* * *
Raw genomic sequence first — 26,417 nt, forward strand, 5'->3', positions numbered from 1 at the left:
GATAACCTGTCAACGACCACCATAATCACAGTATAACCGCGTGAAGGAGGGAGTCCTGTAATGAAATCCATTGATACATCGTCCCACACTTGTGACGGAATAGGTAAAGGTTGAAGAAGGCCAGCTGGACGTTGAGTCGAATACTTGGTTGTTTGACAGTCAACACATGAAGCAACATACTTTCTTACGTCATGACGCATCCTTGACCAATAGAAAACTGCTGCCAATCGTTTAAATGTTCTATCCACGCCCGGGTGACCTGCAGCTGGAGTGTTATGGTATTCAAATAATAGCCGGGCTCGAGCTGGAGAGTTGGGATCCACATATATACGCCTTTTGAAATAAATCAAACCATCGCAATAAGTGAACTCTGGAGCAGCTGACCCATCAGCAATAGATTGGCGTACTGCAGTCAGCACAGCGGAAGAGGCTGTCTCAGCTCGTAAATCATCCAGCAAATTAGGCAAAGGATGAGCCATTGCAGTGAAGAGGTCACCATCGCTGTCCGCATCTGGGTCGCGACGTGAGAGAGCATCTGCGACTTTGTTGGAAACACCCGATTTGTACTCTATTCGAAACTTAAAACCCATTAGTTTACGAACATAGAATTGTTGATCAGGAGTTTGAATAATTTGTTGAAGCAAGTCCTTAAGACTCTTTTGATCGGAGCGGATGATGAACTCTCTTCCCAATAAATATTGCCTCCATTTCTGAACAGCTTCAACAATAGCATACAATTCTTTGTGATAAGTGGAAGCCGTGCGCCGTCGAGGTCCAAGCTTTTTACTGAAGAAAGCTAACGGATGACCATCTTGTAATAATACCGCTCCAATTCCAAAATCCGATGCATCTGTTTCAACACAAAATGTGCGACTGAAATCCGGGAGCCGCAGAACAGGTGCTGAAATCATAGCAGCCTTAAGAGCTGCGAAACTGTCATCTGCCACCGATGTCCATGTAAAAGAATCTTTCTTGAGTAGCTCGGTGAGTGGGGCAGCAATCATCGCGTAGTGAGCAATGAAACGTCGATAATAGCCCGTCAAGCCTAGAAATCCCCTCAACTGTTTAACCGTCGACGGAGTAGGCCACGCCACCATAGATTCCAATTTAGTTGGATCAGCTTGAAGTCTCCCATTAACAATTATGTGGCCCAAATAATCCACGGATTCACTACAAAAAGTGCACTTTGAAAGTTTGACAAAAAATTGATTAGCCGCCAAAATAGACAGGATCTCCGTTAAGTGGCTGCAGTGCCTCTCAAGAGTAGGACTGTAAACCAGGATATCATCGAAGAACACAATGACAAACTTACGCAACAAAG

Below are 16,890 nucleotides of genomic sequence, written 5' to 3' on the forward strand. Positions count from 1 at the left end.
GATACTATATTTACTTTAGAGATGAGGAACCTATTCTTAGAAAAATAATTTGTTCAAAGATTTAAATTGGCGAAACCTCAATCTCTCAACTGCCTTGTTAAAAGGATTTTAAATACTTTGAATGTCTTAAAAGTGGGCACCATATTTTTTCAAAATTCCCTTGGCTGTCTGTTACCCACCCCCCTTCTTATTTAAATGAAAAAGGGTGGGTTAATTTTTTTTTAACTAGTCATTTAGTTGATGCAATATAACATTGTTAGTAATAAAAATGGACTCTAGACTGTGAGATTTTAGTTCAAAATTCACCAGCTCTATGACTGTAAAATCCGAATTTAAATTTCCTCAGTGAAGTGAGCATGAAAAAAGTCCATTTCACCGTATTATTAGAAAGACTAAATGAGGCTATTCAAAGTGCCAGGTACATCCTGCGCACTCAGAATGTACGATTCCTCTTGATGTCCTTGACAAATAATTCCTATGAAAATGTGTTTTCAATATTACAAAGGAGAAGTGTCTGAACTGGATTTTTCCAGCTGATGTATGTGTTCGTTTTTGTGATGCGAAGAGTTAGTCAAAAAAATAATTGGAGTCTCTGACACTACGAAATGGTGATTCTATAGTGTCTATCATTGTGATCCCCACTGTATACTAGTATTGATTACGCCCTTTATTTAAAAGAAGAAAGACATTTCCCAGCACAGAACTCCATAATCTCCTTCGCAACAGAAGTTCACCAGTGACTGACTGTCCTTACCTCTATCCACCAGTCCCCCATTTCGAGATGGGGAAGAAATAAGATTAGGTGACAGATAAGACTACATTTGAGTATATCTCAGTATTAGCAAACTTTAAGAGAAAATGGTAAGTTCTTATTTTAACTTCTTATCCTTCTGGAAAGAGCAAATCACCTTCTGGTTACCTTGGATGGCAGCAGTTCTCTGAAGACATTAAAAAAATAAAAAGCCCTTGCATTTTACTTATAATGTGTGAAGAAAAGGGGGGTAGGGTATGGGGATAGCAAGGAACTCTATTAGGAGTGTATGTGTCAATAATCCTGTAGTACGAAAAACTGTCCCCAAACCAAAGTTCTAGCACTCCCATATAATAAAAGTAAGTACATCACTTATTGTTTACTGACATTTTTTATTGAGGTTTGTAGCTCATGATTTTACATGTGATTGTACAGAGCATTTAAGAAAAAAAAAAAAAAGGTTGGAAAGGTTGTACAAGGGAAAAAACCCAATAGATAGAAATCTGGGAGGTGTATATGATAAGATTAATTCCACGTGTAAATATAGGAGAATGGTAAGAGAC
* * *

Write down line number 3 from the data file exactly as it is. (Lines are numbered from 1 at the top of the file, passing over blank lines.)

Below are 16,890 nucleotides of genomic sequence, written 5' to 3' on the forward strand. Positions count from 1 at the left end.